Finally, the end of year is an emotional time for many people, and seeing a mail about a family in need would naturally stir up those emotions, making you want to help. But when you see a mail that stirs up your emotions, particularly if it’s from a sender that you don’t recognise, you should ask yourself a few questions: Why are they contacting you, and where did they get your address.
Beyond the subject line itself, when I looked at a number of these mails, I noticed something exceptionally suspicious – the recipient for the mail wasn’t me. Now, plenty of companies send out their mails to multiple vendors, BCCing each of them in so that their send list is hidden from each of the recipients. But it’s also something that phishing attackers do. Because they are often sending the message to multiple variations of the same address – [email protected], [email protected], [email protected], as some examples – it makes sense for them to hide the recipients, ensuring that no matter which address goes through, the person on the other end thinks that the mail was sent specifically to them.
5 Simple Steps That You Can Take To Protect Yourself (And Your Business) From Festive Season Phishing
I’ve gone through why phishing mails are more successful at this time of year, and what they may look like, but there’s one area that I haven’t addressed quite yet, and it’s important.
How can you stop them?
What can you do to make sure that you don’t fall victim to phishing mails, during the festive season and any other time of the year? Well, because phishing mails can be difficult to spot, and can look legitimate, it’s difficult to give a failproof answer. But there are steps that you can take to protect yourself.
1. Always Check The Subject
While the subject line isn’t always a good indicator, as I showed above, there are a few tactics that phishing attackers use that could make you feel uneasy if you were paying attention. Phrases that stress urgency, that play on your emotions and that sound too good to be true – like boosting your salary – should be taken with a pinch of salt. I’m not saying that all mails that stress urgency are phishing attempts – if that were the case, then marketers would all be criminals. But it should make you wary, and see you taking the further steps below.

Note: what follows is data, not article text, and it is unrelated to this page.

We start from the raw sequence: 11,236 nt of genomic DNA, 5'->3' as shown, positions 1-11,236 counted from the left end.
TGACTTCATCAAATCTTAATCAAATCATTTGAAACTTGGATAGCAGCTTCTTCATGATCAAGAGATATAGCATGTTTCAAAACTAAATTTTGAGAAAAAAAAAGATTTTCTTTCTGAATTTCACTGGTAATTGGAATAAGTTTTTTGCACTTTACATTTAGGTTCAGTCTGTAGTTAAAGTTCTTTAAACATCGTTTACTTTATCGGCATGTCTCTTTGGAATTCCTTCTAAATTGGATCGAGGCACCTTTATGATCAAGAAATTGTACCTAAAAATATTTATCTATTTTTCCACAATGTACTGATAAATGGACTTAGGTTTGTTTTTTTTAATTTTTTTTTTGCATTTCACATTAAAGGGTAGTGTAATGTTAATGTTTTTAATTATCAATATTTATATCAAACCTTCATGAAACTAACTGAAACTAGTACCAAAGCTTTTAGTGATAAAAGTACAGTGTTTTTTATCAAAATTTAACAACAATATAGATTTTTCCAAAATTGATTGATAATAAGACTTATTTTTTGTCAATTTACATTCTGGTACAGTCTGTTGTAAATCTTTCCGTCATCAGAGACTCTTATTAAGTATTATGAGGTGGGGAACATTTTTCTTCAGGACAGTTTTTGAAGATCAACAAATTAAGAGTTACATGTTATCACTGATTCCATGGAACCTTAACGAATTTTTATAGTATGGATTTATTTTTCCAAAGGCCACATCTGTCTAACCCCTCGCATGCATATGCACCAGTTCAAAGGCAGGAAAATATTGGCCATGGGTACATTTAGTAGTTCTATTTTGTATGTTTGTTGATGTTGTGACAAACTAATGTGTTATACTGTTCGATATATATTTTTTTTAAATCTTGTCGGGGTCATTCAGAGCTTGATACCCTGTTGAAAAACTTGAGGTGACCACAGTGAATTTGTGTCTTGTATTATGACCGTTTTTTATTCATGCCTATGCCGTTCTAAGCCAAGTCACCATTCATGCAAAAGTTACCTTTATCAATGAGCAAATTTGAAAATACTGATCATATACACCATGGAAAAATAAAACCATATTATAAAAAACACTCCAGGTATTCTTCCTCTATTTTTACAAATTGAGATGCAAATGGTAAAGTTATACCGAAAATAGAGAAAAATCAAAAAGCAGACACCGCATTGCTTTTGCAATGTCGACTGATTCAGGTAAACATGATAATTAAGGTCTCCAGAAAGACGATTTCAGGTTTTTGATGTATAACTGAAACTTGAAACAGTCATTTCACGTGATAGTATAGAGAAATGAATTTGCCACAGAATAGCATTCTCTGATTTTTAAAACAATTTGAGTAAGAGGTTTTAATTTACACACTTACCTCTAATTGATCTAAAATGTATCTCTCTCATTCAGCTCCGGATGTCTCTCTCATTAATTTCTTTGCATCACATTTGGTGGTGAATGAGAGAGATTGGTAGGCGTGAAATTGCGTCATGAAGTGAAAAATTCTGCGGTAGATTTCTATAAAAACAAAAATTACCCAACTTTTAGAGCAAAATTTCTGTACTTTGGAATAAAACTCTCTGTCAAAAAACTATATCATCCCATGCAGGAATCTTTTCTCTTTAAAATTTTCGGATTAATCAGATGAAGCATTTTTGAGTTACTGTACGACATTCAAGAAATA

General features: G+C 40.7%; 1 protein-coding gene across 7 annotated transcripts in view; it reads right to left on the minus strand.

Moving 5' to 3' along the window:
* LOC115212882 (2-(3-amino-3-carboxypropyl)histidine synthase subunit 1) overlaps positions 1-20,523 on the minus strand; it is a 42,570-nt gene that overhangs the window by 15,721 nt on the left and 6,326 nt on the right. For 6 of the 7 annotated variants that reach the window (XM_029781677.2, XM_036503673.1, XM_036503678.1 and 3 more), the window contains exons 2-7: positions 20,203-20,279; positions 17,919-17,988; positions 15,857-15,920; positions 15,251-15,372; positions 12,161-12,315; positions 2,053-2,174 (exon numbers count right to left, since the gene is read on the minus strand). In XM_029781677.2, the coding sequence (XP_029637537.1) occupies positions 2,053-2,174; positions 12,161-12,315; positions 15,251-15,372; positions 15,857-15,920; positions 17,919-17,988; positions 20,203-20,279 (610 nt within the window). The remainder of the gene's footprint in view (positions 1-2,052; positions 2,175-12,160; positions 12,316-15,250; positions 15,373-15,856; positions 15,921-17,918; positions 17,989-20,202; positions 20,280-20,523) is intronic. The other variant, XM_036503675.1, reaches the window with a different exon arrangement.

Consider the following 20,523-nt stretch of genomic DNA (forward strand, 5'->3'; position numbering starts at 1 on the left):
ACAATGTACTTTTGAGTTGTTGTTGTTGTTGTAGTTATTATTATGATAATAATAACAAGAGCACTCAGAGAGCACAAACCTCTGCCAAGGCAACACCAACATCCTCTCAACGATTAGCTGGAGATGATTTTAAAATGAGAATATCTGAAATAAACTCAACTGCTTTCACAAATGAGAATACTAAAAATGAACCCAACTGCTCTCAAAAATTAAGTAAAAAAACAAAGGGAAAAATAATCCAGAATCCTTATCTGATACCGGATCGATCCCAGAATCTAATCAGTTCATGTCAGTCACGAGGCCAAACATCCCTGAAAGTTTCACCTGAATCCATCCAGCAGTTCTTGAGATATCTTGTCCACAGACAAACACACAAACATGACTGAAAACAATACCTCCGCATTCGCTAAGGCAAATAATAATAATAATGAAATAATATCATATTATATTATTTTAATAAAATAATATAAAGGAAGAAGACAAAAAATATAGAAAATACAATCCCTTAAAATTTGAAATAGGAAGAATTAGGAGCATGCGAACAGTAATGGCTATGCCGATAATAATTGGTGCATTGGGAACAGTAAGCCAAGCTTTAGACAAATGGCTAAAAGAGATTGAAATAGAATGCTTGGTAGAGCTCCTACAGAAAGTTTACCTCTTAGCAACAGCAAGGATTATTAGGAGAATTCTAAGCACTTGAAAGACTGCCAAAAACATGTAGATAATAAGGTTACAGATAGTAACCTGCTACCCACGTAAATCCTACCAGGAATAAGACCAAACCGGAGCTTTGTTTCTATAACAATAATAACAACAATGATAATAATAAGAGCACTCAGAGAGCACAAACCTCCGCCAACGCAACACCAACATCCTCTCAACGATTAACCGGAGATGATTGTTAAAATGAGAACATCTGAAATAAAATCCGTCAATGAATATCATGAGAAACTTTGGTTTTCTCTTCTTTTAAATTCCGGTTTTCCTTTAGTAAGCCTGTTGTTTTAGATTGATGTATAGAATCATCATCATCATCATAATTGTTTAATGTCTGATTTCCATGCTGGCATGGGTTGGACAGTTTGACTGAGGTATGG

2. Always Check The Sender
If a mail sounds too good to be true, if it says that it’s coming from a colleague but something seems a little off, check the sender. And I’m not talking about their name – anyone can change the name on an address to look legitimate. In the attempted social engineering attack that we experienced at the beginning of the year (more details in this blog), the emails said they were coming from Michael. Check the address itself. The mail from ‘Michael’ was a random Gmail address. So, check for spelling errors, random domain names, or other slight anomalies that could indicate that the sender isn’t who they say they are.
3. Always Check The Recipients
As I mentioned above, you should always be a little dubious of mails that don’t list you as the recipient. Once again, it doesn’t guarantee that you are looking at a phishing mail, but it’s another sign that should put you on high alert. Be particularly wary if the mail doesn’t list you as a recipient, but is directed at you specifically. For example, an invoice, quotation or receipt should always be sent to your address. If it isn’t, it’s likely a phishing mail.
4. Always Think Before You Click
If you’ve received a mail with a slightly dodgy sounding subject, if the sender doesn’t seem quite right, or if you’re not listed under the recipients, and the mail you’ve just received is asking you to open a link or download an attachment, don’t. It’s better to be safe than sorry, and all it takes is one click of your mouse for malware to be installed on your machine. That’s why you should…
5. Always Follow Up If You’re Unsure
Pick up the phone and call the colleague who’s just sent you a mail. Phone the client who’s sent through the purchase order and just confirm that everything’s correct. You could even drop them a WhatsApp or a message on Microsoft Teams. The important thing is that if you are unsure whether the mail has actually come from the person it claims to be from, that you check with them before taking any further action. And don’t check by replying to the mail. If the address has been hacked or if it’s a fake address that a phishing attacker has set up, it won’t do you any good. It will only confirm that the address they used is legitimate and in use.
Looking for more tips to prevent phishing attacks? Check out this blog on How To Prevent Phishing in 6 Simple Steps.
How Can Solid Systems Help?
As a Managed IT Services provider, our job is to keep you and your company safe. We do this by implementing world-class security solutions, by helping you with identity and access management, by putting best practices like multi-factor authentication in place for all of your users, and through email security training. Don’t wait until after the festive season is over – get in touch with us today to learn more about our managed IT services and our cybersecurity solutions.